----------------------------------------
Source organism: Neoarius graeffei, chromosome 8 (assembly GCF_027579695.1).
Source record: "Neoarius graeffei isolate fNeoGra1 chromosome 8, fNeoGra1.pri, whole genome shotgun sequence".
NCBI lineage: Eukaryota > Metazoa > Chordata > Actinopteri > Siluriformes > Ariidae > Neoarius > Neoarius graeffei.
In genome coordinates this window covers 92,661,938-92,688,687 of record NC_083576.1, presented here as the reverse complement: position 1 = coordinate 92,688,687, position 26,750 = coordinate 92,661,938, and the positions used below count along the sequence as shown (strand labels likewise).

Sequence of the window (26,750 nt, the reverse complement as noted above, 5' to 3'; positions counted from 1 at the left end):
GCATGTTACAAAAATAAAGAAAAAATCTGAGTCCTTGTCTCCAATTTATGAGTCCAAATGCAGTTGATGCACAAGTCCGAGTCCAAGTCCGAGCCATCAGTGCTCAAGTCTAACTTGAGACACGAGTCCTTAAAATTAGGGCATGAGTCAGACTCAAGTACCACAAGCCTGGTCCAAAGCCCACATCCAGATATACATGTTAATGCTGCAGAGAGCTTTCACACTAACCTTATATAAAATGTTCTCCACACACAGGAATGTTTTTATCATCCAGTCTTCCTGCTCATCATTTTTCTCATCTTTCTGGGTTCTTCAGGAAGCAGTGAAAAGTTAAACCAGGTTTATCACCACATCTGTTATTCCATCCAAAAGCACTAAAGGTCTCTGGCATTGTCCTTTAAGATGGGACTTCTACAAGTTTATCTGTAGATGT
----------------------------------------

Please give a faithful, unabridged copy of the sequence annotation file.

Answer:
Source organism: Neoarius graeffei, chromosome 8 (assembly GCF_027579695.1).
Source record: "Neoarius graeffei isolate fNeoGra1 chromosome 8, fNeoGra1.pri, whole genome shotgun sequence".
NCBI lineage: Eukaryota > Metazoa > Chordata > Actinopteri > Siluriformes > Ariidae > Neoarius > Neoarius graeffei.
In genome coordinates this window covers 92,661,938-92,688,687 of record NC_083576.1, presented here as the reverse complement: position 1 = coordinate 92,688,687, position 26,750 = coordinate 92,661,938, and the positions used below count along the sequence as shown (strand labels likewise).

Sequence of the window (26,750 nt, the reverse complement as noted above, 5' to 3'; positions counted from 1 at the left end):
GCATGTTACAAAAATAAAGAAAAAATCTGAGTCCTTGTCTCCAATTTATGAGTCCAAATGCAGTTGATGCACAAGTCCGAGTCCAAGTCCGAGCCATCAGTGCTCAAGTCTAACTTGAGACACGAGTCCTTAAAATTAGGGCATGAGTCAGACTCAAGTACCACAAGCCTGGTCCAAAGCCCACATCCAGATATACATGTTAATGCTGCAGAGAGCTTTCACACTAACCTTATATAAAATGTTCTCCACACACAGGAATGTTTTTATCATCCAGTCTTCCTGCTCATCATTTTTCTCATCTTTCTGGGTTCTTCAGGAAGCAGTGAAAAGTTAAACCAGGTTTATCACCACATCTGTTATTCCATCCAAAAGCACTAAAGGTCTCTGGCATTGTCCTTTAAGATGGGACTTCTACAAGTTTATCTGTAGATGT